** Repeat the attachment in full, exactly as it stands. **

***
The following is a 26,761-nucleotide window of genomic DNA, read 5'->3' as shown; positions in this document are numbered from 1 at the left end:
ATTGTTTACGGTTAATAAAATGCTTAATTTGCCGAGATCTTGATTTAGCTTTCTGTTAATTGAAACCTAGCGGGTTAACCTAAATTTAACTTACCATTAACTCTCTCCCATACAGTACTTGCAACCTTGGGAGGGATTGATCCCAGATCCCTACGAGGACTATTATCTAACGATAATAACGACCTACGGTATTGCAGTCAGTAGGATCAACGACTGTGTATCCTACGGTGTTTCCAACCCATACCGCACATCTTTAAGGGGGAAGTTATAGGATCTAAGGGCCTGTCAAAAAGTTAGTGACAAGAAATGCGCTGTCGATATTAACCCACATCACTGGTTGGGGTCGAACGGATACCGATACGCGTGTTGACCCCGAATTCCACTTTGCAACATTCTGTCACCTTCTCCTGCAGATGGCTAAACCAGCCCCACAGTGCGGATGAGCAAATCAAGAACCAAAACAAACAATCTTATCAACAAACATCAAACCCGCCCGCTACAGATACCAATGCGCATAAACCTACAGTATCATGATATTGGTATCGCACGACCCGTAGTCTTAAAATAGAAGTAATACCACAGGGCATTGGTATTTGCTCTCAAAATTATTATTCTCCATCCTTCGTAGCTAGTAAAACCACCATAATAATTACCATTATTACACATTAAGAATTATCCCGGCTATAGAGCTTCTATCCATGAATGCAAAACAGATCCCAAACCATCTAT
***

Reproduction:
The following is a 26,761-nucleotide window of genomic DNA, read 5'->3' as shown; positions in this document are numbered from 1 at the left end:
ATTGTTTACGGTTAATAAAATGCTTAATTTGCCGAGATCTTGATTTAGCTTTCTGTTAATTGAAACCTAGCGGGTTAACCTAAATTTAACTTACCATTAACTCTCTCCCATACAGTACTTGCAACCTTGGGAGGGATTGATCCCAGATCCCTACGAGGACTATTATCTAACGATAATAACGACCTACGGTATTGCAGTCAGTAGGATCAACGACTGTGTATCCTACGGTGTTTCCAACCCATACCGCACATCTTTAAGGGGGAAGTTATAGGATCTAAGGGCCTGTCAAAAAGTTAGTGACAAGAAATGCGCTGTCGATATTAACCCACATCACTGGTTGGGGTCGAACGGATACCGATACGCGTGTTGACCCCGAATTCCACTTTGCAACATTCTGTCACCTTCTCCTGCAGATGGCTAAACCAGCCCCACAGTGCGGATGAGCAAATCAAGAACCAAAACAAACAATCTTATCAACAAACATCAAACCCGCCCGCTACAGATACCAATGCGCATAAACCTACAGTATCATGATATTGGTATCGCACGACCCGTAGTCTTAAAATAGAAGTAATACCACAGGGCATTGGTATTTGCTCTCAAAATTATTATTCTCCATCCTTCGTAGCTAGTAAAACCACCATAATAATTACCATTATTACACATTAAGAATTATCCCGGCTATAGAGCTTCTATCCATGAATGCAAAACAGATCCCAAACCATCTAT